In “The Leavers” we come to see that to be Chinese American is to hold tight to what separates these two cultures, these two realities.
by Lisa Ko
Algonquin, $25.95, 338 pp.
In Lisa Ko’s heartfelt and timely immigration-themed novel “The Leavers,” the coming-of-age tales of a boy named Deming and a boy named Daniel sometimes feel like the stories of two parallel lives, but in reality they are one and the same.
“The Leavers” traces the troubled, convoluted upbringing of an American-born young man in New York City named Deming Guo, whose undocumented Chinese-immigrant mother Polly suddenly disappears. Deming is taken in by Polly’s boyfriend Leon, his sister Vivian and Vivian’s son Michael, Deming’s best buddy.
What is doubly traumatizing about Polly’s vanishing act is that after Deming was born, she sent him back home to the Fujian province of China to live with his grandfather.
The author of “The Leavers” will speak at 7 p.m. June 7 at Elliott Bay Book Co.; elliottbaybook.com or 206-624-6600.
But Polly, tough as brass, impulsive and missing her son, has Deming brought back to America to live with her in New York after the grandfather dies.
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So by the time she fails to come home one day from her nail-salon job, she has given up Deming twice.
The two had grown close up until then in New York, a single Chinese mom without papers who speaks limited English and a preteen American son who loves “everything bagels” who also speaks a Chinese dialect.
During the period when they are reunited, mother and son communicate in that dialect, Fuzhounese, but they also communicate through life lessons and dreams as Polly instills wisdom and warnings to steer Deming clear of the temptations and obstacles that might keep him from living the life she never can have in America.
Nothing can prepare a child for the shock of realizing that your parent is never coming back, though.
In time, Deming is turned over to foster care and is later adopted by a white family in upstate New York. They give him the Anglo first name Daniel and their surname, Wilkinson.
We see Daniel assimilating and trying to become his own man, playing guitar in a band and attending college. But his identity is split between his old life and his new life, between the Old World and the New World, between memories of his Chinese family and his adoptive American family’s vision for his future.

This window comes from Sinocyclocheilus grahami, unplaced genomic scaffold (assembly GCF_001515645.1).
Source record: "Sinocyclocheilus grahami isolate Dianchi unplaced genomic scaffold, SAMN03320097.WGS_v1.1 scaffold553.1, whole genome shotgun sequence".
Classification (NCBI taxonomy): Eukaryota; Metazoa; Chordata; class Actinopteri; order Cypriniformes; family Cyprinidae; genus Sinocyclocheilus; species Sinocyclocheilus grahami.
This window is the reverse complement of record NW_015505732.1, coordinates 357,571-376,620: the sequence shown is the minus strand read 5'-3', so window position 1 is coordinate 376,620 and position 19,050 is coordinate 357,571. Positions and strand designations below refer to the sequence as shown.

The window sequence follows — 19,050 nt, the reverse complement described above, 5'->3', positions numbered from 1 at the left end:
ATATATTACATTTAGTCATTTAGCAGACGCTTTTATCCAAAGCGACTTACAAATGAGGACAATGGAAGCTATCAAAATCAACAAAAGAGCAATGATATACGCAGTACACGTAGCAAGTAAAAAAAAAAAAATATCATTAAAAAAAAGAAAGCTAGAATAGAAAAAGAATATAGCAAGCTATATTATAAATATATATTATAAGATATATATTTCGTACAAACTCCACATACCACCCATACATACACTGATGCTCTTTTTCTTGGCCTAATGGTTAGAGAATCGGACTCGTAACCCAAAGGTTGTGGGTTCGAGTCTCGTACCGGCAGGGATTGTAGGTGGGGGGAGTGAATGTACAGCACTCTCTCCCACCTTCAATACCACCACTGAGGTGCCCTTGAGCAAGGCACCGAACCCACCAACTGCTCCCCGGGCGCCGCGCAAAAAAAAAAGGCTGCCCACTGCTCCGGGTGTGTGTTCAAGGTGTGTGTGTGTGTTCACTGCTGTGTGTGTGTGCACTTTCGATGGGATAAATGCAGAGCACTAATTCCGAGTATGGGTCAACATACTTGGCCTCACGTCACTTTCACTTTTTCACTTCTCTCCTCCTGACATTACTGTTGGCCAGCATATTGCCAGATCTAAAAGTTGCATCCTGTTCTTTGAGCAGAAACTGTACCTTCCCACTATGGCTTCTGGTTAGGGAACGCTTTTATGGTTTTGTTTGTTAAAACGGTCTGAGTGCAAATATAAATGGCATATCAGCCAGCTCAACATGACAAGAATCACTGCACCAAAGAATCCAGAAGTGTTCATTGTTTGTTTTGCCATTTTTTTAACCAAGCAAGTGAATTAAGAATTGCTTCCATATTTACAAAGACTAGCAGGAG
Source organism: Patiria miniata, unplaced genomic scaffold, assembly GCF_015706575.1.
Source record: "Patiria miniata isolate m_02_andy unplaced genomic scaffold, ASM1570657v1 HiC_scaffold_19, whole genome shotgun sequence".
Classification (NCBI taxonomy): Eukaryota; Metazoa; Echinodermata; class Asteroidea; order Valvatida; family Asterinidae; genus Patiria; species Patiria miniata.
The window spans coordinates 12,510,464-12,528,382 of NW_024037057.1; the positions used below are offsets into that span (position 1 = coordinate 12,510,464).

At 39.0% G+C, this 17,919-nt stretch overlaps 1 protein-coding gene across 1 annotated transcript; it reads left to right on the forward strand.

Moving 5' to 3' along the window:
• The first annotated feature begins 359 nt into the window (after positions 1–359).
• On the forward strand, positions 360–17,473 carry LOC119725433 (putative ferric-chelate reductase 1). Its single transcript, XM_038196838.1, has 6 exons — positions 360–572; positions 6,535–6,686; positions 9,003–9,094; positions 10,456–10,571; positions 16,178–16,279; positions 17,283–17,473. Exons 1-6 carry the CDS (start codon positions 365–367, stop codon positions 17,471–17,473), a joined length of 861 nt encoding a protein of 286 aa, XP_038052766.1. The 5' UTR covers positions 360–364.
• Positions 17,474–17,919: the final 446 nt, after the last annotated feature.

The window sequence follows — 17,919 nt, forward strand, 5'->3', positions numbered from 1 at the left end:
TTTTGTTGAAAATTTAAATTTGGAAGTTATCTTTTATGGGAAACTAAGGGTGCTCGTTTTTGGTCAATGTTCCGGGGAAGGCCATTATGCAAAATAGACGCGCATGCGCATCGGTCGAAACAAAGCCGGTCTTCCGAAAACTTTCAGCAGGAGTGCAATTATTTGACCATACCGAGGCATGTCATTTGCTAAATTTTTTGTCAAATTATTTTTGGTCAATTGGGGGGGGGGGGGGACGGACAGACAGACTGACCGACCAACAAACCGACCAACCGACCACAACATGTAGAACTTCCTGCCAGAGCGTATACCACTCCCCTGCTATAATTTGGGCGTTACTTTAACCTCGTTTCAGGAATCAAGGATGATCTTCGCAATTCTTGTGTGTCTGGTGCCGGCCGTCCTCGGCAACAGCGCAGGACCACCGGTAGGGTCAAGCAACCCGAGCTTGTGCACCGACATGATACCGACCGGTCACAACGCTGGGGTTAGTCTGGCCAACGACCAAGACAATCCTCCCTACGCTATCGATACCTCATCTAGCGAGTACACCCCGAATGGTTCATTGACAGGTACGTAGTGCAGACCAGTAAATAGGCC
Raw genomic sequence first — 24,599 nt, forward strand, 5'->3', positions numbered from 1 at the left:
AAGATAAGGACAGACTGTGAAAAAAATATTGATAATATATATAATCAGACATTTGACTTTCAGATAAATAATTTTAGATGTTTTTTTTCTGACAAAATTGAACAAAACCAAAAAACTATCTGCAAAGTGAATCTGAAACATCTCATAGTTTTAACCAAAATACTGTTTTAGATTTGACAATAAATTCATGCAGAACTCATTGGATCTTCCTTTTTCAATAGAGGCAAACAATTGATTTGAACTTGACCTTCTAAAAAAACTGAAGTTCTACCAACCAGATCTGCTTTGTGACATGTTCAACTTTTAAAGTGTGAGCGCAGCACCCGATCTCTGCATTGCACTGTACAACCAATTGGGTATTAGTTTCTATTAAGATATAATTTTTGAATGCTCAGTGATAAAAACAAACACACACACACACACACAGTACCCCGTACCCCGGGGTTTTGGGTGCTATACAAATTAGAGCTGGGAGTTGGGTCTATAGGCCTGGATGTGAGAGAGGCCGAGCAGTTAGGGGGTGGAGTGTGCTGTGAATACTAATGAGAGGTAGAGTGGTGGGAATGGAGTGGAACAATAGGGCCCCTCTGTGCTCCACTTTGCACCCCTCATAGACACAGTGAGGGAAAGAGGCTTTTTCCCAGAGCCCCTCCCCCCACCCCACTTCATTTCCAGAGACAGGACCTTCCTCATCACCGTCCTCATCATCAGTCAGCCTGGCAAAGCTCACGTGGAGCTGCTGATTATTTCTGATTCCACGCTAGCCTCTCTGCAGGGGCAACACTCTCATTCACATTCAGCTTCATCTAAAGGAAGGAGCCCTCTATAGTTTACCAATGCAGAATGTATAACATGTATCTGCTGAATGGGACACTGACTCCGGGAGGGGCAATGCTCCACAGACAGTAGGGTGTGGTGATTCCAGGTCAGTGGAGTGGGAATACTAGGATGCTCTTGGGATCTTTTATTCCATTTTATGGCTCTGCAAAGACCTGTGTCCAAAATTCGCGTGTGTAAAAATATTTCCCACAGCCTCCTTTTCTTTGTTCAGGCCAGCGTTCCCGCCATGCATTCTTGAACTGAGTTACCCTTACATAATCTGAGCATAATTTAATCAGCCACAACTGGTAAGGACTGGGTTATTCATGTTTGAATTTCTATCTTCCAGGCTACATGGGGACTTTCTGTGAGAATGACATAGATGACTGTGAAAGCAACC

As we learn the reasons why Polly came to America in the first place, why she left Deming and what hardships she faced as an undocumented resident after that, the story explores what it means at the most personal level to live in a nation of immigrants.
In “The Leavers” we come to see that the Chinese-American identity is to hold tight to the hyphen that separates these two cultures, these two realities.
We constantly feel the tug as Daniel and Polly shuttle between those poles, and between grief and hope.
Daniel ostensibly has moved on to a more stable family situation, without her. During a phone call with his estranged mom when he’s 21, he senses that Polly has moved on to better things too, without him. But their sense of loss binds them.
Ko won the 2016 PEN/Bellwether Prize for Fiction for “The Leavers” and while it is a quiet story, it comes at a time when a little breathing room, time to reflect on ourselves as a country, seems urgently necessary.
America is a restless nation built around the dream of mobility — from other countries to this one but also from lesser circumstances to better circumstances.
We are always moving. Yet like Daniel and Polly, we are also, always, searching for home.